That’s why CAMRA’S beer guide is vital. The organization’s local chapter members serve as diligent boots on the ground, studiously analyzing ales and pubs on a daily basis. Their intelligence gathering is the heart of the book, making it the top source of information for the visitor who cares less about his bed and breakfast than finding pints of fresh ale.

Which pubs are tops at tending their firkins? What do they usually pour? Do they serve snacks or meals? Are they hosts for discourse in their community? The book provides these answers, and many more.

My first visit to Devon and Cornwall was in 2009, and four years later, there were many changes in the pub scene. Owing to regulatory, political and societal factors too numerous to recount, pubs in the UK are diminishing in number, and that’s a bad sign. At the same time, there are more breweries now at work than at any point in a half-century.

Dozens of newcomers are brewing classic ale styles—Mild, Bitter, IPA, Stout and Porter—alongside newer variations, and they’re supplying local pubs. There may be fewer venues, but the range of choice probably is greater. Session strengths (below 4.5% abv) remain the norm, and while I might drop names (St. Austell, Skinner’s, Summerskill and Bridgetown), it wouldn’t matter, because none of the beers brewed by these excellent breweries are available anywhere close to Louisville.

This is as it should be. They await your arrival, over there.

On a sunny Sunday in July, my wife’s cousin drove us from the city of Plymouth to the Dartmoor National Park. There, surrounded by rolling, sparse uplands and freely roaming sheep, we dined at a venerable establishment called the Dartmoor Inn in Merrivale. I enjoyed roast beef with gravy, cabbage, vegetables and Yorkshire pudding. Two pints of well-tuned local Jail Ale from the Dartmoor Brewery in nearby Princetown completed this time-honored Sunday Roast.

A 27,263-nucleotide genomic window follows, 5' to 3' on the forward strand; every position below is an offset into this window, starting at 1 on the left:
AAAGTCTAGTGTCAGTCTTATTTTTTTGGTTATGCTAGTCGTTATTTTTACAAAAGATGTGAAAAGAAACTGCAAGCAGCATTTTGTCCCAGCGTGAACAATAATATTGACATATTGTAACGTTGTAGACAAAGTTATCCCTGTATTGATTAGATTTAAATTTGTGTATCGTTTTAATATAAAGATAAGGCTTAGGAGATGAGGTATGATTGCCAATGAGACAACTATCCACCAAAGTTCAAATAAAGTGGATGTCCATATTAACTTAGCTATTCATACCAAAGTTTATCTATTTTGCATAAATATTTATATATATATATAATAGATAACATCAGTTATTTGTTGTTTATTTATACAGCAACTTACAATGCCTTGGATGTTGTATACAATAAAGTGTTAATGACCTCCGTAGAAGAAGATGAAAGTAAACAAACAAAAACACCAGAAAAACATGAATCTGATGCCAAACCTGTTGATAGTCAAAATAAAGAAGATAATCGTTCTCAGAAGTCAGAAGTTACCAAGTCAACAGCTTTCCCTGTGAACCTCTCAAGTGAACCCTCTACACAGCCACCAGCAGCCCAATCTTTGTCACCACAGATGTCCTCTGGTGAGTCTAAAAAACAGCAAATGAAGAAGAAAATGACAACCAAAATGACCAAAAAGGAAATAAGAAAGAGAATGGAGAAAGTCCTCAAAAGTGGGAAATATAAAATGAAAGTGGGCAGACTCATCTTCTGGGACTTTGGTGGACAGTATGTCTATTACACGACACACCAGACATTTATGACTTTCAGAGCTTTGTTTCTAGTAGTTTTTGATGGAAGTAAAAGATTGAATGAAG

Frankly, I gloried in the ambience: Dark walls, wooden beams, a low-hanging ceiling and a fireplace, with humps, stoops and irregular measurements, and overall, minimal space for a heavyweight like me to navigate. The roasted meal was deliciously overcooked, and the ale’s ideally balanced malt and hops kept my palate sharp amid the meat and butter. It was the embodiment of a lifetime’s fascination with BBC News, “The Last of the Summer Wine” and maritime gin rations.

But what of the calories and cholesterol?

Whenever healthful thoughts began encroaching, I merely reached for another custard tart, found the closest CAMRA-listed pub, and waited for the feeling to pass.

Brew, Britannia.

Roger Baylor is an entrepreneur, educator, and innovator with 41 years of beer business experience in metropolitan Louisville as a bartender, package store clerk, brewery owner, restaurateur, writer, traveler, polemicist, homebrewing club founder, tour operator and all-purpose contrarian.
As a co-owner (1990 – 2018) of New Albanian Brewing Company Pizzeria & Public House in New Albany, Indiana – founded in 1987, 1992, 2002 and 2009 – Baylor played a seminal role in metro Louisville’s contemporary beer renaissance. He currently is beer director at Pints&union in New Albany.
Baylor’s “Hip Hops” columns on beer-related subjects have been a fixture in Food & Dining Magazine since 2005, where he currently serves as digital editor and print contributor. He is a former columnist at both the New Albany Tribune and LEO Weekly, and founder of the NA Confidential blog (2004 – 2020).